Para Pro 1 & 2 (Elementary)
Hill Pilot Training Programme

Phase 1 – Ground Training

Objective: The student should have a basic understanding of the sport and its risks, a basic understanding of the equipment and the training site environment, and understand how to avoid / minimise injury as a result of mishap. The student must also complete all the mandatory administration steps.

Exercise 1 - Introductory talk: The IHPA – the Pilot Rating System - school, instructor and assistants – risk warning – student’s physical fitness, health and medical conditions – clothing and footwear – teamwork.

Exercise 2 - Site assessment briefing: The student must be taught the basic theory of airflow over the site and its accompanying turbulence; how the weather dictates the sport, and how important it is to be able to judge local conditions and assess the effects of change. They should understand the need to launch and land into wind and how this governs the choosing of a suitable site, launch point and landing area.

Exercise 3 – Introduction to canopy and equipment: Parts and functions of the canopy, harness and helmet. How an aerofoil creates lift. Daily Inspections explained, demonstrated, practised and understood. Certification panels. Weight ranges explained. Care and maintenance of the canopy and harness. Students must demonstrate how to neatly pack up their flying gear ready for transport, with attention paid to proper stowing of lines and risers.

Exercise 4 – Avoiding / minimising injury: Safety techniques, including collapsing the wing. Getting help / permission from the instructor to launch. The principle of the Parachute Landing Fall (PLF) is explained to all students, as are the circumstances in which it can be used to reduce the risk of injury. Students should understand the importance of reporting accidents and incidents to the IHPA.

Phase 1 – Ground Training

has been completed satisfactorily.

Instructor’s Signature Date

Phase 2 – Ground Handling

Objective: Through ground-based activity the student should achieve a reasonable and consistent level of competence at preparing the equipment for flight; inflating the canopy; running with it whilst looking ahead; maintaining direction; flaring and collapsing the canopy.

Exercise 5 – Briefing: Ensure that everyone understands the pre-flight checks. Use the Straps &buckles Helmet Observation Wind (SHOW) mnemonic unless your school uses a better one. Understanding the importance of taking off into wind. Airspeed control. Stopping the wing with a flare / stall.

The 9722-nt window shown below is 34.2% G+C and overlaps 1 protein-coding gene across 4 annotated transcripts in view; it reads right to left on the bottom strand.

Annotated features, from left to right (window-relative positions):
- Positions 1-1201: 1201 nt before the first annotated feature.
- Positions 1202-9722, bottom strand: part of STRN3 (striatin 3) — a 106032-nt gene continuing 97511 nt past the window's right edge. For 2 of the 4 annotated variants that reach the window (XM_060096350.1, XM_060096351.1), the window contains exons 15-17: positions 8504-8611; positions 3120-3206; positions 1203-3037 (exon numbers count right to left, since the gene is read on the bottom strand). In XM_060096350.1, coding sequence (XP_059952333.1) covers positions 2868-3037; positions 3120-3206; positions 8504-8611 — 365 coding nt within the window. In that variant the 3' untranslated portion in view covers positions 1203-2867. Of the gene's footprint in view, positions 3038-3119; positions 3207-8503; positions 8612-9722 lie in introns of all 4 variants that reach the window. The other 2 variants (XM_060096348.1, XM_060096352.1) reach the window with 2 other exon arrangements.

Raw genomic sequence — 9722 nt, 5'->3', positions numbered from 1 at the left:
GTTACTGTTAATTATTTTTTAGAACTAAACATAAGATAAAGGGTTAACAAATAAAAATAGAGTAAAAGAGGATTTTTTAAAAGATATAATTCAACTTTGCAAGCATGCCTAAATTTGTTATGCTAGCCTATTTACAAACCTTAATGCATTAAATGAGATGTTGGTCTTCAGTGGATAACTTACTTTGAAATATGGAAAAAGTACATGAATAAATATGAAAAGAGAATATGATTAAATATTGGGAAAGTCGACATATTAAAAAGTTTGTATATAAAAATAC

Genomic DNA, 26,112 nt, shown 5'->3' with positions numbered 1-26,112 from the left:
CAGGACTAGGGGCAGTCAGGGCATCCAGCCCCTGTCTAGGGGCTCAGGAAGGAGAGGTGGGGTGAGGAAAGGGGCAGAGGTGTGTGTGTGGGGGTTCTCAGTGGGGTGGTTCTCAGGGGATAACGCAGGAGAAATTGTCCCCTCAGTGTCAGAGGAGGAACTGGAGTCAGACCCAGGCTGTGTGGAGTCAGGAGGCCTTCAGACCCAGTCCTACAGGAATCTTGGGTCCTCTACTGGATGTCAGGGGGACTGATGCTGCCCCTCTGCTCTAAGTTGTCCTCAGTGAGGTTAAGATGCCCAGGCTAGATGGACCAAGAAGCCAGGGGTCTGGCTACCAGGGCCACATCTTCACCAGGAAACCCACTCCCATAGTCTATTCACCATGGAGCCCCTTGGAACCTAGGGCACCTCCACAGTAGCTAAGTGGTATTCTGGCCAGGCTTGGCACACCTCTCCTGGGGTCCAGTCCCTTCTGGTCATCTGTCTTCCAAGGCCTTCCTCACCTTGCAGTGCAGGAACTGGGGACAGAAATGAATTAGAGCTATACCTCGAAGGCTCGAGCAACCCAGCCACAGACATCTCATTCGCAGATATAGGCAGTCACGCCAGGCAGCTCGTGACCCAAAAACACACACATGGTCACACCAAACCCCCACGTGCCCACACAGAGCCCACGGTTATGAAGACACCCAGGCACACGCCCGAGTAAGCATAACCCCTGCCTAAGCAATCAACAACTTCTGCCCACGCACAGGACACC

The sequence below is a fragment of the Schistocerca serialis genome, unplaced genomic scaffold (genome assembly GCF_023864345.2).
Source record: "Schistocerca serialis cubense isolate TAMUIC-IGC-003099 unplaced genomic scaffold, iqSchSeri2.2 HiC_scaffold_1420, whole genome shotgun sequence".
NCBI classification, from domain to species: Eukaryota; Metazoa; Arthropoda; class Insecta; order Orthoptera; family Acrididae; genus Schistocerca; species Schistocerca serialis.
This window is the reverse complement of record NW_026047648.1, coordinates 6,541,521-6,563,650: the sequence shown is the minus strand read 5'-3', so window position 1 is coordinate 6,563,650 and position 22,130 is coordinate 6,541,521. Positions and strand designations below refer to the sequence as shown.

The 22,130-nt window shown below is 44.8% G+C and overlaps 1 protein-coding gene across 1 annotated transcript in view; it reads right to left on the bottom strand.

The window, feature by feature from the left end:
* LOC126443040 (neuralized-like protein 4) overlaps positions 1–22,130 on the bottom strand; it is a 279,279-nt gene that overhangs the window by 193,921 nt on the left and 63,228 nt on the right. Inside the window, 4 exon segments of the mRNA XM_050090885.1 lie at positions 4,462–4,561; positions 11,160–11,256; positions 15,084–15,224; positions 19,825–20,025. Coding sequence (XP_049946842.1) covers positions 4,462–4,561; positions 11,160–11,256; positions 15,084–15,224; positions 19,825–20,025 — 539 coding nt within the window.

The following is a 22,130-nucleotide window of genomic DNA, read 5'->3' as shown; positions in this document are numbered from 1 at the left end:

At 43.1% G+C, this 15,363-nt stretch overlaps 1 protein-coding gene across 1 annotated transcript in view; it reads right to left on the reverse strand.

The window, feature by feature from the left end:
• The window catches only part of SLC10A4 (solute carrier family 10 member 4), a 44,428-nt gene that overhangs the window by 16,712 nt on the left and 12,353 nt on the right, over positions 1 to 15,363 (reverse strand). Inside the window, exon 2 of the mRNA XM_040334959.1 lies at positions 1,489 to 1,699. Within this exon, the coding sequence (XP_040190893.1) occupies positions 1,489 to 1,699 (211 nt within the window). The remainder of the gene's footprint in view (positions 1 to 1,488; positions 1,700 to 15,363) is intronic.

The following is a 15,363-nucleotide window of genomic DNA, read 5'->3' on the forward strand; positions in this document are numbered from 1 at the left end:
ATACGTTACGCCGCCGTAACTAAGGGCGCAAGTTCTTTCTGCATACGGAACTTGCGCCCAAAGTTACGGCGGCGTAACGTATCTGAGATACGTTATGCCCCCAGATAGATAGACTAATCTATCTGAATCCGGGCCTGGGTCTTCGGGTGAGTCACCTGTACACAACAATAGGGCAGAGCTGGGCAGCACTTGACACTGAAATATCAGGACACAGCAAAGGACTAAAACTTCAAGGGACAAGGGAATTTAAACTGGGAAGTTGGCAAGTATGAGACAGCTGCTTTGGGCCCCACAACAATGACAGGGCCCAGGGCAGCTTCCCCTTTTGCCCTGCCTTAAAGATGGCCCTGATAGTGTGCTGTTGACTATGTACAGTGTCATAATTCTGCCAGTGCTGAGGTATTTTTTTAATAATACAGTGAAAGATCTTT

Exercise 6 – Helmets: Ensure that each helmet is a good fit. A helmet must be put on before the harness. First item on and last item off regardless of how hot the pilot is!

Exercise 7 – Inflating the canopy: This exercise may be carried out using a forward or reverse launch technique as dictated by conditions, on flat or near flat ground. Take-offs practised until running with the canopy inflated, looking ahead. Flaring. Collapsing the canopy. Post-flight control and moving the canopy.

Exercise 8 – Directional control: How the controls work for directional control work. Initiating turns. Lookout and looking ahead. This development of exercise seven introduces deliberate minor slalom-like manoeuvres whilst running with the canopy overhead, so allowing the student to get some feel for the directional controls.

Phase 2 – Ground Handling
has been completed satisfactorily.

Phase 3 – First Hops

Objective: The student should combine the skills practised on the ground in Phase 2 to make straight, low-level flights, slowly progressing in height.

Exercise 9 – Getting airborne: The student should reach a reasonable and consistent level of competence at taking off, maintaining the correct in flight control position for good airspeed, the landing flare/landing, and post-landing canopy control. Initial flights should be in a straight line, out from the hill and directly into wind.

Phase 4 - First Hops
has been completed satisfactorily.

Phase 4 – Flight Exercises

Objective: The student must be capable of acting as pilot-in-command at the Elementary level. These exercises MUST be completed in the order listed.